MCCC hosts discussion over Kaepernick

Dave Uhl and Catina Polk look at Bob Leski as he demonstrates the black power sign.

There has been much talk as to whether Colin Kaepernick and other athletes are justified in their protest of the National Anthem.

About 70 people attended an Oct. 18 forum at MCCC on the topic that was moderated by president Kojo Quartey and consisted of seven panel members.

Each member of the panel, which included professors, a state representative, and the Republican nominee for sheriff, agreed that Kaepernick should be allowed to express his view.

“He has every right to protest,” said former MCCC professor Bob Leski.

The debate between the panelists centered on the way in which the quarterback was performing his protest.

“I totally agree with the protest,” said adjunct professor and Agora Chorale director, Catherine Brodie. “I just wonder if there would be a better way to do it.

Perhaps the players could kneel before the kickoff?”

Brodie said she is concerned about how Kaepernick’s protest is affecting veterans.

“I think it’s wrong to disrespect veteran’s. We need to be careful of hurting the families of someone lost in battle. I’m ashamed that we still haven’t learned to live peacefully,” Brodie said.

This train of thought was questioned by Meadow Montessori student Emily Jason, a member of the audience.

“What about the families of the black men who have been killed?” Jason asked.

Brodie reiterated that she absolutely did understand both sides and supported Kaepernick’s right to protest. She just thought we should consider the feelings of others.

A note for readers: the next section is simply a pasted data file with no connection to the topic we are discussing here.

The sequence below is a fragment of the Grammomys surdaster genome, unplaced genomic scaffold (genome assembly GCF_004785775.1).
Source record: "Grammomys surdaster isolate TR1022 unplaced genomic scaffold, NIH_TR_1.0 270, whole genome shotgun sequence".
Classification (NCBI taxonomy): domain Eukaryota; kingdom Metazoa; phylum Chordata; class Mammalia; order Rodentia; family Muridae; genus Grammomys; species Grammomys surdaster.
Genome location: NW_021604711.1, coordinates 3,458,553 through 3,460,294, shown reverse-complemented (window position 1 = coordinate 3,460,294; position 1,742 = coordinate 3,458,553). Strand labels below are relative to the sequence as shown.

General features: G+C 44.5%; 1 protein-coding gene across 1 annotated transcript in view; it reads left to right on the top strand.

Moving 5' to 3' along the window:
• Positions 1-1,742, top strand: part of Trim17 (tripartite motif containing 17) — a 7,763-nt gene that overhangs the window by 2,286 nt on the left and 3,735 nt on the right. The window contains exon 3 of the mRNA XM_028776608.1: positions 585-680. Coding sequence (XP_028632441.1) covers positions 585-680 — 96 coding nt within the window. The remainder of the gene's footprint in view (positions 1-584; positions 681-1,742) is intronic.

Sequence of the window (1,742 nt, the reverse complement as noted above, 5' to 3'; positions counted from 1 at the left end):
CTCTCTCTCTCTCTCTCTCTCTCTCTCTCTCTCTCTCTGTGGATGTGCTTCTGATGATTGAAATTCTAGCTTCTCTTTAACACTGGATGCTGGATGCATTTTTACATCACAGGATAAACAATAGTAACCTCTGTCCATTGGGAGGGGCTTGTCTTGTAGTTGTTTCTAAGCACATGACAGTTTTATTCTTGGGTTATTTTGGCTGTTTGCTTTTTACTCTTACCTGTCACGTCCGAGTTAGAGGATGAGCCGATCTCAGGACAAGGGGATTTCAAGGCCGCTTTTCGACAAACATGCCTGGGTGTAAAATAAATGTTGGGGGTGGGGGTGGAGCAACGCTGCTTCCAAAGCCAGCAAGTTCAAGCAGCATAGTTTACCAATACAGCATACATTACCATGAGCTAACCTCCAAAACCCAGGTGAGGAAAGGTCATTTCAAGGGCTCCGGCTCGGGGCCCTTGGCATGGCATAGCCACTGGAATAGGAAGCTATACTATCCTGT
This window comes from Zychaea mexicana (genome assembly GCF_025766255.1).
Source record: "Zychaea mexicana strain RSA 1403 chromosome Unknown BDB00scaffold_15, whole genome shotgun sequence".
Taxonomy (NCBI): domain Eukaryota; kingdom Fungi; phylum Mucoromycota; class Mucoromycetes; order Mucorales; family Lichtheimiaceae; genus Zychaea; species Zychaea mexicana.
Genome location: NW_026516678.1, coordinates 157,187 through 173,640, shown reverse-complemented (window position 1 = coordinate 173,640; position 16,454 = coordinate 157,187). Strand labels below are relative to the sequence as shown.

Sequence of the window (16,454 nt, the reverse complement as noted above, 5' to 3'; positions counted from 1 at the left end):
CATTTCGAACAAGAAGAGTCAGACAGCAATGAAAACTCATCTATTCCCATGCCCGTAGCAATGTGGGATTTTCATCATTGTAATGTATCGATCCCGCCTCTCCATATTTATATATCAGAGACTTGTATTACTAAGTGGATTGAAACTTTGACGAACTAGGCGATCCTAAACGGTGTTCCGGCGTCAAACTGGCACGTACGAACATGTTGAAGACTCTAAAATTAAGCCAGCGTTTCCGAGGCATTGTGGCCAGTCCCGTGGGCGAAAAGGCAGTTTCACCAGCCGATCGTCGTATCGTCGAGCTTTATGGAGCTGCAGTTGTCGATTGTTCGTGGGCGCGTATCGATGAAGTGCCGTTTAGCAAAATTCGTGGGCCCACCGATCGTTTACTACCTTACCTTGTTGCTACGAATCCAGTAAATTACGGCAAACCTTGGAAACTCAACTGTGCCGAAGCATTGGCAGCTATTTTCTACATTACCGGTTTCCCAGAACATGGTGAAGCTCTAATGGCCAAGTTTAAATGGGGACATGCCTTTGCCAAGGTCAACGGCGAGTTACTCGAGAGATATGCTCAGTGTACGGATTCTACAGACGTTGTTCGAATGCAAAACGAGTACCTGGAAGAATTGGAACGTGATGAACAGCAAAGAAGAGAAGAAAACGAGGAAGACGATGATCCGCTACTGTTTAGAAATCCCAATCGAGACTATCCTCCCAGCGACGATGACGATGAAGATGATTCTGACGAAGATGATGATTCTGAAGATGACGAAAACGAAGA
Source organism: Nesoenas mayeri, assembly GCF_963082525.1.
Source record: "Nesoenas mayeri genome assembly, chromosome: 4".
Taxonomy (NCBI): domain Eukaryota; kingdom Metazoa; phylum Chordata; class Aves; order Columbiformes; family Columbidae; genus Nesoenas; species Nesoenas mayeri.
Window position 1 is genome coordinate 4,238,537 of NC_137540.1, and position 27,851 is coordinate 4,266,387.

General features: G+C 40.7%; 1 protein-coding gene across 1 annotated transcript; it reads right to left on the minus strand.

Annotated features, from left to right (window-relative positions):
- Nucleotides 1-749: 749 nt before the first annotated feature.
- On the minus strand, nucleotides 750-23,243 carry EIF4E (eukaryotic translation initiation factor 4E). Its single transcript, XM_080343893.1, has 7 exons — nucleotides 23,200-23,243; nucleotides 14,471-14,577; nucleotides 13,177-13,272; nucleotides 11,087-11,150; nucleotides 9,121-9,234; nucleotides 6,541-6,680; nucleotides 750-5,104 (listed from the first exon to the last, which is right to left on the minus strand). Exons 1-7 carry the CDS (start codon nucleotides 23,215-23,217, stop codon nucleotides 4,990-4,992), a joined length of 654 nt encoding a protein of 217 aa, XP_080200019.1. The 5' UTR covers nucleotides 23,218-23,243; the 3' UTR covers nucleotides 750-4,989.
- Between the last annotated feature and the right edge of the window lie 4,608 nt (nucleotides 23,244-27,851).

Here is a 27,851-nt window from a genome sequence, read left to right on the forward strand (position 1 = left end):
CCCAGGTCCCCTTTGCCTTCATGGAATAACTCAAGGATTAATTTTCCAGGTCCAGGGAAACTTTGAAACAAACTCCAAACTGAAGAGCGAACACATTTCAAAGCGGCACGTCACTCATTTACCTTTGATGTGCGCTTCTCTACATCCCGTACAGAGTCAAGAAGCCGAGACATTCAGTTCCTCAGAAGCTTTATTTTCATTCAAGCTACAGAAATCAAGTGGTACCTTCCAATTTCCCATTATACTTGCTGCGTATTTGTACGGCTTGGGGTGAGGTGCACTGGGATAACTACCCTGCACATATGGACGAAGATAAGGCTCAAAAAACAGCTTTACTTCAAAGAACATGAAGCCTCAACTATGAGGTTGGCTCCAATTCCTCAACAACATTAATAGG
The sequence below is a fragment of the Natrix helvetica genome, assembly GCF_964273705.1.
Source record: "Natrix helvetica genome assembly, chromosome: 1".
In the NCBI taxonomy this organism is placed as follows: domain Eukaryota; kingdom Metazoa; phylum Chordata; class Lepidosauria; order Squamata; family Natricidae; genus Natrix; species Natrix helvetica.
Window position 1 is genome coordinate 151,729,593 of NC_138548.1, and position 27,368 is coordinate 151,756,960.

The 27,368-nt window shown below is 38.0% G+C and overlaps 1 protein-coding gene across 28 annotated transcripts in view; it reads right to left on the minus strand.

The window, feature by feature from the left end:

“We all hurt each other too much,” Brodie said.

Professor Leski said there was no “right way” to protest.

“There was a terrible time in our history when you couldn’t protest war,” Leski said. “During World War II, over 100,000 citizens of Japanese descent were put into concentration camps here in America. Colin Kaepernick kneeling is one of the least forms of protest we have.”

Representative Bill LaVoy said that he believes that the athletes are trying to get people to think.

“I think they are trying to do it in as respectful a manner as possible,” LaVoy said. “Some are offended, but they have every right to protest.”

Catina Polk, a social scientist and adjunct professor, brought up statistics that show that even though African-American men make up 7 percent of the U.S. population, they represent 40 percent of those incarcerated.

“The entire Black Lives Matter movement is about getting some change,” Polk said. 

Jim DeVries, a former MCCC professor and veteran, showed support for both Kaepernick and the Black Lives Matter movement.

“When people respond with “all lives matter,” what they’re really saying is, ‘go away,’” DeVries said.

DeVries also talked about how insidious he believes racism is in America.

“There is an endless permutation of racism. We need to admit, on a cultural level, that we are racist,” DeVries said.

Robin West Smith, an adjunct professor and wife of a Detroit Police Officer, said she was grateful for the awareness that Kaepernick was bringing to police brutality.

“We look at the numbers, we see it with our eyes,” West Smith said. “There are just as many black people dying today as died at the hands of lynch mobs.”

Josh Taylor, a student, asked the panelists why they weren’t discussing a statistic that claimed 91% of all Black people were killed by other Black people. Taylor falsely claimed that it was an FBI statistic.

“Those are not FBI statistics,” West Smith said. “The stats he referenced came from a white nationalist website.”

Upon checking, the Agora discovered that the statistics did in fact come from a white supremacist website and were retweeted by Donald Trump. 

Dave Uhl, a police officer for 40 years and the current Republican nominee for sheriff, received a round of applause when discussing how to bridge the gap between the police department and the community.

“We need to break down the wall that currently exists and interact more with citizens,” Uhl said. “There needs to be change.”

A.J. Fischer, MCCC’s Director of Financial Services, asked the panel where we go from here.

“What do we do next” Fischer said.

“You can ask me that question on Nov. 9,” West Smith said. “I won’t have an answer for that until we know the results of the election.”